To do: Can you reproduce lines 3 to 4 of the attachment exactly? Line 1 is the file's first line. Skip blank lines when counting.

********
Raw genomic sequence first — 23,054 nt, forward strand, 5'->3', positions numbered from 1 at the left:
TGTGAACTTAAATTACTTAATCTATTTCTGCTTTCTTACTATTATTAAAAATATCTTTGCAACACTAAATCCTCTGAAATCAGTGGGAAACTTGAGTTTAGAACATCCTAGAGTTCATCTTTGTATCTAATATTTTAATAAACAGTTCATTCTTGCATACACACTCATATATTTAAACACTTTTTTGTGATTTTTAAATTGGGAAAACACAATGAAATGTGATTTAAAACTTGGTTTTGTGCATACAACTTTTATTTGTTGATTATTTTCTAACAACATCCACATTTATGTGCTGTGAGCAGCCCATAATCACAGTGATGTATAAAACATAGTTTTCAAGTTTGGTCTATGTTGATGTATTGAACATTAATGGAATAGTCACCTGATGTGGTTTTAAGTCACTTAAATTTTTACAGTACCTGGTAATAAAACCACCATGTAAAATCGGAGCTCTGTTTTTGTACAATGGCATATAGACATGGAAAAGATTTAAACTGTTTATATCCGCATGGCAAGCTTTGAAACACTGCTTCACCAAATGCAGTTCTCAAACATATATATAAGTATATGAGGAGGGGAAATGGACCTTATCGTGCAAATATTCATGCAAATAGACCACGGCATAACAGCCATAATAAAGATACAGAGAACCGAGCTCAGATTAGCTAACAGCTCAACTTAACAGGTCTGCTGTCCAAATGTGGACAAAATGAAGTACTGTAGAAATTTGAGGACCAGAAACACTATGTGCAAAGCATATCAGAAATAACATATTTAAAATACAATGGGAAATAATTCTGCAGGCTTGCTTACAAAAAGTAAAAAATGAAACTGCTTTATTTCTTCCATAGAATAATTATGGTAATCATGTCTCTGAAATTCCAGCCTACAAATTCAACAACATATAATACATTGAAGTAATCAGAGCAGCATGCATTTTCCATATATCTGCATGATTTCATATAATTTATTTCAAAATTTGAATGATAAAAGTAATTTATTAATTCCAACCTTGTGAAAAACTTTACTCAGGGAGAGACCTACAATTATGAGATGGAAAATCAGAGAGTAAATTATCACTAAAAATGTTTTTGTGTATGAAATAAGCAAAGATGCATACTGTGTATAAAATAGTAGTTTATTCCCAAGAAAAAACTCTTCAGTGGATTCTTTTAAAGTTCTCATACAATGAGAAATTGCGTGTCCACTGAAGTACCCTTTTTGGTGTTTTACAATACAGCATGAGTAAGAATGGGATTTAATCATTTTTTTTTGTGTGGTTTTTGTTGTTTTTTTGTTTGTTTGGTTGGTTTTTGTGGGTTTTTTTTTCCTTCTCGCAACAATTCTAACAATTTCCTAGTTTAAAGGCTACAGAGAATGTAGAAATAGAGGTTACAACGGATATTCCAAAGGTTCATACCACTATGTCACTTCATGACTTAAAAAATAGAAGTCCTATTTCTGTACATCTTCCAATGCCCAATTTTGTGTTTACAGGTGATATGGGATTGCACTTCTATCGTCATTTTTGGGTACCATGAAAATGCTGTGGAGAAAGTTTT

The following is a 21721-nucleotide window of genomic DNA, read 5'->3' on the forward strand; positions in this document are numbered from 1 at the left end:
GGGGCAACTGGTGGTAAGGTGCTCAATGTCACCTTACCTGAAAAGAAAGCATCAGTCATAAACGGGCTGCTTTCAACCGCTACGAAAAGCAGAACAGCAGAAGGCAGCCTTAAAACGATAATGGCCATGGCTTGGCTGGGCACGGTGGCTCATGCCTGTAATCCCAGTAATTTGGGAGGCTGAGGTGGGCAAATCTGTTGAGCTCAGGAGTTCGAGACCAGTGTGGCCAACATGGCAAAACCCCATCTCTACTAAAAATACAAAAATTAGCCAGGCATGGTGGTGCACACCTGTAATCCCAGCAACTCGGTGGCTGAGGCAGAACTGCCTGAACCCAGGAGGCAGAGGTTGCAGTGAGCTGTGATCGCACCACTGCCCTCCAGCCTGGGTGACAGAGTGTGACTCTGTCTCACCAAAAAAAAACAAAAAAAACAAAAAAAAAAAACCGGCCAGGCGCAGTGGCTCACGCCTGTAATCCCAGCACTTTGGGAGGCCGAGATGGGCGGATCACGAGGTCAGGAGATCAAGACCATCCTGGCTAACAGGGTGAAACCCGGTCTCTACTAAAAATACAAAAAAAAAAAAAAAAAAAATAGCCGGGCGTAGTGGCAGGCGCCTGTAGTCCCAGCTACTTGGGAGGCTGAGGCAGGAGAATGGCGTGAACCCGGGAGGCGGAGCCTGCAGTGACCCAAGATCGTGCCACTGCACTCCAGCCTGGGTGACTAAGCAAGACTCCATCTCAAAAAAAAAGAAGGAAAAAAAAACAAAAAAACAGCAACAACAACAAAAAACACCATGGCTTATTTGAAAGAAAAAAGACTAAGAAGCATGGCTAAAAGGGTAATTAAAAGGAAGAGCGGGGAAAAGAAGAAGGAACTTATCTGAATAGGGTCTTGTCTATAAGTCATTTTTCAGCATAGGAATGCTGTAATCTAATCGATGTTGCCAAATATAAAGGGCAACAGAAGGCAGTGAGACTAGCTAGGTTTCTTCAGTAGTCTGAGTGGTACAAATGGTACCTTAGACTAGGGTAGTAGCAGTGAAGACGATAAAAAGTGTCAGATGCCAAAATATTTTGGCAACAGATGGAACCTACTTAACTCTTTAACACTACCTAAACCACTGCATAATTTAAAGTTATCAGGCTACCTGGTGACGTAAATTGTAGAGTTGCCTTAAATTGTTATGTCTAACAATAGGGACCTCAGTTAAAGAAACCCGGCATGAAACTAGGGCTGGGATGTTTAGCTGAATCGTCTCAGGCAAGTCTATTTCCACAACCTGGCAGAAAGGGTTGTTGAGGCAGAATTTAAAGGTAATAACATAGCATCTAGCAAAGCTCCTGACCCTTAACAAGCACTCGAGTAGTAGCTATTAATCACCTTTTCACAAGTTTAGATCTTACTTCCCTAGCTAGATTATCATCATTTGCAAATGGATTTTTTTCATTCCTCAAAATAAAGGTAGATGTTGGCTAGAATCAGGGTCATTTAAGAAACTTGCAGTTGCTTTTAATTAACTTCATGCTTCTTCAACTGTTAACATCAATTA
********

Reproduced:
The following is a 21721-nucleotide window of genomic DNA, read 5'->3' on the forward strand; positions in this document are numbered from 1 at the left end:
GGGGCAACTGGTGGTAAGGTGCTCAATGTCACCTTACCTGAAAAGAAAGCATCAGTCATAAACGGGCTGCTTTCAACCGCTACGAAAAGCAGAACAGCAGAAGGCAGCCTTAAAACGATAATGGCCATGGCTTGGCTGGGCACGGTGGCTCATGCCTGTAATCCCAGTAATTTGGGAGGCTGAGGTGGGCAAATCTGTTGAGCTCAGGAGTTCGAGACCAGTGTGGCCAACATGGCAAAACCCCATCTCTACTAAAAATACAAAAATTAGCCAGGCATGGTGGTGCACACCTGTAATCCCAGCAACTCGGTGGCTGAGGCAGAACTGCCTGAACCCAGGAGGCAGAGGTTGCAGTGAGCTGTGATCGCACCACTGCCCTCCAGCCTGGGTGACAGAGTGTGACTCTGTCTCACCAAAAAAAAACAAAAAAAACAAAAAAAAAAAACCGGCCAGGCGCAGTGGCTCACGCCTGTAATCCCAGCACTTTGGGAGGCCGAGATGGGCGGATCACGAGGTCAGGAGATCAAGACCATCCTGGCTAACAGGGTGAAACCCGGTCTCTACTAAAAATACAAAAAAAAAAAAAAAAAAAATAGCCGGGCGTAGTGGCAGGCGCCTGTAGTCCCAGCTACTTGGGAGGCTGAGGCAGGAGAATGGCGTGAACCCGGGAGGCGGAGCCTGCAGTGACCCAAGATCGTGCCACTGCACTCCAGCCTGGGTGACTAAGCAAGACTCCATCTCAAAAAAAAAGAAGGAAAAAAAAACAAAAAAACAGCAACAACAACAAAAAACACCATGGCTTATTTGAAAGAAAAAAGACTAAGAAGCATGGCTAAAAGGGTAATTAAAAGGAAGAGCGGGGAAAAGAAGAAGGAACTTATCTGAATAGGGTCTTGTCTATAAGTCATTTTTCAGCATAGGAATGCTGTAATCTAATCGATGTTGCCAAATATAAAGGGCAACAGAAGGCAGTGAGACTAGCTAGGTTTCTTCAGTAGTCTGAGTGGTACAAATGGTACCTTAGACTAGGGTAGTAGCAGTGAAGACGATAAAAAGTGTCAGATGCCAAAATATTTTGGCAACAGATGGAACCTACTTAACTCTTTAACACTACCTAAACCACTGCATAATTTAAAGTTATCAGGCTACCTGGTGACGTAAATTGTAGAGTTGCCTTAAATTGTTATGTCTAACAATAGGGACCTCAGTTAAAGAAACCCGGCATGAAACTAGGGCTGGGATGTTTAGCTGAATCGTCTCAGGCAAGTCTATTTCCACAACCTGGCAGAAAGGGTTGTTGAGGCAGAATTTAAAGGTAATAACATAGCATCTAGCAAAGCTCCTGACCCTTAACAAGCACTCGAGTAGTAGCTATTAATCACCTTTTCACAAGTTTAGATCTTACTTCCCTAGCTAGATTATCATCATTTGCAAATGGATTTTTTTCATTCCTCAAAATAAAGGTAGATGTTGGCTAGAATCAGGGTCATTTAAGAAACTTGCAGTTGCTTTTAATTAACTTCATGCTTCTTCAACTGTTAACATCAATTA